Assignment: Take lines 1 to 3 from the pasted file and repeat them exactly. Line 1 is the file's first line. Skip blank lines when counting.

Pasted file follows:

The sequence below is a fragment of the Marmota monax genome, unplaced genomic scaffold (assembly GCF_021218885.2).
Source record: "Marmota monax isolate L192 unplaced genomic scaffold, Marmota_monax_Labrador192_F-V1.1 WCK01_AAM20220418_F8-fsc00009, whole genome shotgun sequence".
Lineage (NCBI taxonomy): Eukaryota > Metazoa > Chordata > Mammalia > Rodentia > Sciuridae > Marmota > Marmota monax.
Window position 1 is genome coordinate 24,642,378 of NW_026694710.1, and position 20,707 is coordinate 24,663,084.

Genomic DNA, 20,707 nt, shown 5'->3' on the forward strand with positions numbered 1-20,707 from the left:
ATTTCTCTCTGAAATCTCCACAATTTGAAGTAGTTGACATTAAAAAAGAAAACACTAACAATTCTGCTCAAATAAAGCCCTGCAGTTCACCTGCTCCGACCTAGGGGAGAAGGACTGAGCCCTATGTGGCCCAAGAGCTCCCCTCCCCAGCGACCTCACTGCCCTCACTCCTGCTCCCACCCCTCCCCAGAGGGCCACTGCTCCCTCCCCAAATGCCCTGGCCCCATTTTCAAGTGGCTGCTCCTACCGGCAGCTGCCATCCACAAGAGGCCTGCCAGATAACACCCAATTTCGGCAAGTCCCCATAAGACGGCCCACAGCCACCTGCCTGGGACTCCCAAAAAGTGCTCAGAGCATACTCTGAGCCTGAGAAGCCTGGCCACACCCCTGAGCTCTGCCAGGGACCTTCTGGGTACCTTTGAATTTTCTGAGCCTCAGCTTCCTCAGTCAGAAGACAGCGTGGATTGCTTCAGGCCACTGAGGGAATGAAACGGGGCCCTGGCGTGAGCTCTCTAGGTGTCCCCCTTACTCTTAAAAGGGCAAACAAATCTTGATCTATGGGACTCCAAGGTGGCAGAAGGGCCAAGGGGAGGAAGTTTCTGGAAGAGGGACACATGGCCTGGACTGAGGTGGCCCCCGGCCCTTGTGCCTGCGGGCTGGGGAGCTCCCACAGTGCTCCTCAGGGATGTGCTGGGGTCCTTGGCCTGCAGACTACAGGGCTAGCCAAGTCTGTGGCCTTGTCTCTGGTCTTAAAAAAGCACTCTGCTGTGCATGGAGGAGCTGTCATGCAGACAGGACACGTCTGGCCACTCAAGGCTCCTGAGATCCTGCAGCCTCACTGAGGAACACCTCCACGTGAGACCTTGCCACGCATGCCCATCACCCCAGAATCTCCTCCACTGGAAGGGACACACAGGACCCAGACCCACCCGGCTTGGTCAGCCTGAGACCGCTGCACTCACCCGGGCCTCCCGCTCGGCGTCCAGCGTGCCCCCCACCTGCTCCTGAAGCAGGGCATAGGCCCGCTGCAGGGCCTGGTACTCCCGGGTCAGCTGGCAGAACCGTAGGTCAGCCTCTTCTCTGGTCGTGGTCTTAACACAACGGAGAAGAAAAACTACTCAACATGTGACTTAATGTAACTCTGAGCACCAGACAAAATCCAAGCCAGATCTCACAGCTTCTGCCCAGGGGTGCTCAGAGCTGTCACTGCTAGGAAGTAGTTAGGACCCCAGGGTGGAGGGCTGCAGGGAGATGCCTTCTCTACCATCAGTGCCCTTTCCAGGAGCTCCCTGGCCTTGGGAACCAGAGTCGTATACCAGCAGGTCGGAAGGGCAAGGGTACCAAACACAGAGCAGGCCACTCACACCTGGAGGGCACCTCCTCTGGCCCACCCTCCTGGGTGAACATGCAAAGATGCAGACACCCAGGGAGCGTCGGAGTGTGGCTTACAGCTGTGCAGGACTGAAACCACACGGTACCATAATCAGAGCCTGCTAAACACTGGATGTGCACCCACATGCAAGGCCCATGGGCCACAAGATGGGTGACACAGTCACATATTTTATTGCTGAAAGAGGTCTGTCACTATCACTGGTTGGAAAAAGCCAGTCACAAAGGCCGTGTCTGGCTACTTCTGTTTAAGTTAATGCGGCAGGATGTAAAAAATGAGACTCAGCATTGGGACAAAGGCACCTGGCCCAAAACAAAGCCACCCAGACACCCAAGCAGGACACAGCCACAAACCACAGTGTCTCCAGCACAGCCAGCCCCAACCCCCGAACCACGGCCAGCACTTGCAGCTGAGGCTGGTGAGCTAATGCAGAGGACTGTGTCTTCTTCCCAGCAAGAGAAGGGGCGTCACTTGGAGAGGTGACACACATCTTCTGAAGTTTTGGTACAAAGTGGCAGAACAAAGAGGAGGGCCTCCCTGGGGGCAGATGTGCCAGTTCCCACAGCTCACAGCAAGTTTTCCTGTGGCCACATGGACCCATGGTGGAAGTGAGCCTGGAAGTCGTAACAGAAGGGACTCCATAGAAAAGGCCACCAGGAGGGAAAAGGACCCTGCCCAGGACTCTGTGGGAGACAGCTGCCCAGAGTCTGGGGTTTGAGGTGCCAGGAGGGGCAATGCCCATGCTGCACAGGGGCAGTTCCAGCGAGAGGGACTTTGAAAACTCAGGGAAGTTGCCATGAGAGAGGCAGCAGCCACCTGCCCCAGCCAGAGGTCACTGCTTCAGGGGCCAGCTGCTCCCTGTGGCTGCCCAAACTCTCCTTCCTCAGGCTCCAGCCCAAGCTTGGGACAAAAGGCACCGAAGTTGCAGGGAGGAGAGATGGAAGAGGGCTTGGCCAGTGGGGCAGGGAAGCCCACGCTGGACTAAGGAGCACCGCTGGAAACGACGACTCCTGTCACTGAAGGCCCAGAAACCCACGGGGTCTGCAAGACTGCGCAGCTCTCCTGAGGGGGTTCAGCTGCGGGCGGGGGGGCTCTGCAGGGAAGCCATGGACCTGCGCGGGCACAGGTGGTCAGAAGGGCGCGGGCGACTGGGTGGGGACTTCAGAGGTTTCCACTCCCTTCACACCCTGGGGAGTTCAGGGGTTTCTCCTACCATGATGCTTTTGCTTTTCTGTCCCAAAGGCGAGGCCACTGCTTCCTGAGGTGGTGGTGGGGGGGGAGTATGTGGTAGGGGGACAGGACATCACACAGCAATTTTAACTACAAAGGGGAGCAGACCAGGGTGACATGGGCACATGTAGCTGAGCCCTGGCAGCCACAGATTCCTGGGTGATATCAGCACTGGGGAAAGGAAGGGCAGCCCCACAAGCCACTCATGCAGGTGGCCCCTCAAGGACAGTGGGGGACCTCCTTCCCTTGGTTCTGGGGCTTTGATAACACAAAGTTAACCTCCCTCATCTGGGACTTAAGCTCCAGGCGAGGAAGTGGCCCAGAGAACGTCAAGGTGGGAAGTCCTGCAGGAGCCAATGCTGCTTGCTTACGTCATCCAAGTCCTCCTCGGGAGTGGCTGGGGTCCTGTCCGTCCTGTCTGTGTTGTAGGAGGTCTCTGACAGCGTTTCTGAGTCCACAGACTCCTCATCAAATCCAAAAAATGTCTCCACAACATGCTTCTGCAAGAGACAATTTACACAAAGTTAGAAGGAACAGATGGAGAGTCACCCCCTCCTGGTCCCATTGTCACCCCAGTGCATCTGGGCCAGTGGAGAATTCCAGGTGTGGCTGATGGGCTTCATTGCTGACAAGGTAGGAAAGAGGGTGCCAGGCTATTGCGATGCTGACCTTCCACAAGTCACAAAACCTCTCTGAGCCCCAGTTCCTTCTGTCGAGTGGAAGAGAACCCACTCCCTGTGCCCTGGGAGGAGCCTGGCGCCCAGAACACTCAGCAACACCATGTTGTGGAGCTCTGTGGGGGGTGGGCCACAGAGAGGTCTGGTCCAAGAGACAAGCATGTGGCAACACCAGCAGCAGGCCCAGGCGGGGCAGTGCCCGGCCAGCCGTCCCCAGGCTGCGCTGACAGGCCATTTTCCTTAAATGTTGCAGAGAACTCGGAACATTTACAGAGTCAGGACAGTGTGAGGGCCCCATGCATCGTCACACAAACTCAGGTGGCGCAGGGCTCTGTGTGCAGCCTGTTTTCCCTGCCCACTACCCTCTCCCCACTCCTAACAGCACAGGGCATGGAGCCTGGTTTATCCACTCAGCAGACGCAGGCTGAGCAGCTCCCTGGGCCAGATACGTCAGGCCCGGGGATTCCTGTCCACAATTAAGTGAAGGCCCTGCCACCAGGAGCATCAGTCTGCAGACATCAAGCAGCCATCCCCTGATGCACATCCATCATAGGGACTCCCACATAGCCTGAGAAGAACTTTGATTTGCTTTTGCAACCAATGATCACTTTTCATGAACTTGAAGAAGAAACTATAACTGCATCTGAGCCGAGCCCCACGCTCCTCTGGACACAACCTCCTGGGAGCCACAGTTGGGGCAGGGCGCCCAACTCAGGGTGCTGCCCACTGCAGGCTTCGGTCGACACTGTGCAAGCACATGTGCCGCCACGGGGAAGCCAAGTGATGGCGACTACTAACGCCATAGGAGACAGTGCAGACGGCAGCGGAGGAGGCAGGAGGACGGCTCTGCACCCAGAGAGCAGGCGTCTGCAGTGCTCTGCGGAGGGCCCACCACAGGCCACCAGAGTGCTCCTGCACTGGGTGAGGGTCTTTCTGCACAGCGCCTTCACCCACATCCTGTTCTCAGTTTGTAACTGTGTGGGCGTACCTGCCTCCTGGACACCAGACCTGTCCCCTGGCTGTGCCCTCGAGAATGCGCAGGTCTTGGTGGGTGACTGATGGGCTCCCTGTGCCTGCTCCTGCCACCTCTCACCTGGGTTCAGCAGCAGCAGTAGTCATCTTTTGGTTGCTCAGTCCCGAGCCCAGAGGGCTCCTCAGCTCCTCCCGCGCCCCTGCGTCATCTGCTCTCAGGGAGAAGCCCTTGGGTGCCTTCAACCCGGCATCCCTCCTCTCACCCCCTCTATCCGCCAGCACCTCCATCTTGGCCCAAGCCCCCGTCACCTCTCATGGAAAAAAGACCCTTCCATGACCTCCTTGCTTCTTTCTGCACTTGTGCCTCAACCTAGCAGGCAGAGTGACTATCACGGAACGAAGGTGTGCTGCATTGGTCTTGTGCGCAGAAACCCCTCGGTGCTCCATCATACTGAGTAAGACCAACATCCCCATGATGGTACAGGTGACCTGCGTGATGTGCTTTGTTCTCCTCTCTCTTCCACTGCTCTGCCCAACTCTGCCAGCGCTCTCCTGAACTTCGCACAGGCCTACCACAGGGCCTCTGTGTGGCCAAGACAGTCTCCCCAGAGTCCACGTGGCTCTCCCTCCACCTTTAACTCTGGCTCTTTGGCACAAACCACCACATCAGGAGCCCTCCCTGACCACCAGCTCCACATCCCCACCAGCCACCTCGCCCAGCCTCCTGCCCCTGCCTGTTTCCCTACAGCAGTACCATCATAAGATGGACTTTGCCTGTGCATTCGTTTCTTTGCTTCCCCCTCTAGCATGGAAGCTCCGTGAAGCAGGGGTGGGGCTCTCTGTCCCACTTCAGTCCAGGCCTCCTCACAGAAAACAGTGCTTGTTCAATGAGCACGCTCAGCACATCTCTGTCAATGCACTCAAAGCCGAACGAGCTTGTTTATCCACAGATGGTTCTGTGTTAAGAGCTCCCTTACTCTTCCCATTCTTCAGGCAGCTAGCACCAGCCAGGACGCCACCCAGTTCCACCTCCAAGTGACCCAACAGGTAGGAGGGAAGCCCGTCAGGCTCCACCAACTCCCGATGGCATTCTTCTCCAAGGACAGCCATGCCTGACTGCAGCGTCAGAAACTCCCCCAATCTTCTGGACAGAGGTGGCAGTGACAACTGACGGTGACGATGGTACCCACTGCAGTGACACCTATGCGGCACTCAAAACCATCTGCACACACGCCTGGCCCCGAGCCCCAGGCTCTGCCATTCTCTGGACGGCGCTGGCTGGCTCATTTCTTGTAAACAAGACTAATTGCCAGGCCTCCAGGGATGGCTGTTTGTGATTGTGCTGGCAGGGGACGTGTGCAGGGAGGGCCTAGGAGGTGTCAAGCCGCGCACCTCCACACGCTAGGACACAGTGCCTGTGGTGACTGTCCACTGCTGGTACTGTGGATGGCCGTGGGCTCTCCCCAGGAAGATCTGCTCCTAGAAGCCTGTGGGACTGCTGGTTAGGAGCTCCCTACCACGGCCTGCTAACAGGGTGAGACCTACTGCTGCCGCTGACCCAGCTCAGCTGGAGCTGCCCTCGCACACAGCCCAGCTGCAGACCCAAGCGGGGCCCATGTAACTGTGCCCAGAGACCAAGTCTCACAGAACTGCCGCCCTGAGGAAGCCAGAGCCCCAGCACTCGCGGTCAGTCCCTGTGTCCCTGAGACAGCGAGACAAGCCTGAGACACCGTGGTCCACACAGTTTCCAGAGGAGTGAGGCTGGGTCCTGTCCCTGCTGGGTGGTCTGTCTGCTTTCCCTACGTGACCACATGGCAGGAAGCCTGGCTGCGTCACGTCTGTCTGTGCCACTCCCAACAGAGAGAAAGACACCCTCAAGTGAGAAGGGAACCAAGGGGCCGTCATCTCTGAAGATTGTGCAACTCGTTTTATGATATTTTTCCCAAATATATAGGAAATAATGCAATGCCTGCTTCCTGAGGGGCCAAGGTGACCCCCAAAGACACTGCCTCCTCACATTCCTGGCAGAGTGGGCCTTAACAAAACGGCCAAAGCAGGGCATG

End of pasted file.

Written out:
The sequence below is a fragment of the Marmota monax genome, unplaced genomic scaffold (assembly GCF_021218885.2).
Source record: "Marmota monax isolate L192 unplaced genomic scaffold, Marmota_monax_Labrador192_F-V1.1 WCK01_AAM20220418_F8-fsc00009, whole genome shotgun sequence".
Lineage (NCBI taxonomy): Eukaryota > Metazoa > Chordata > Mammalia > Rodentia > Sciuridae > Marmota > Marmota monax.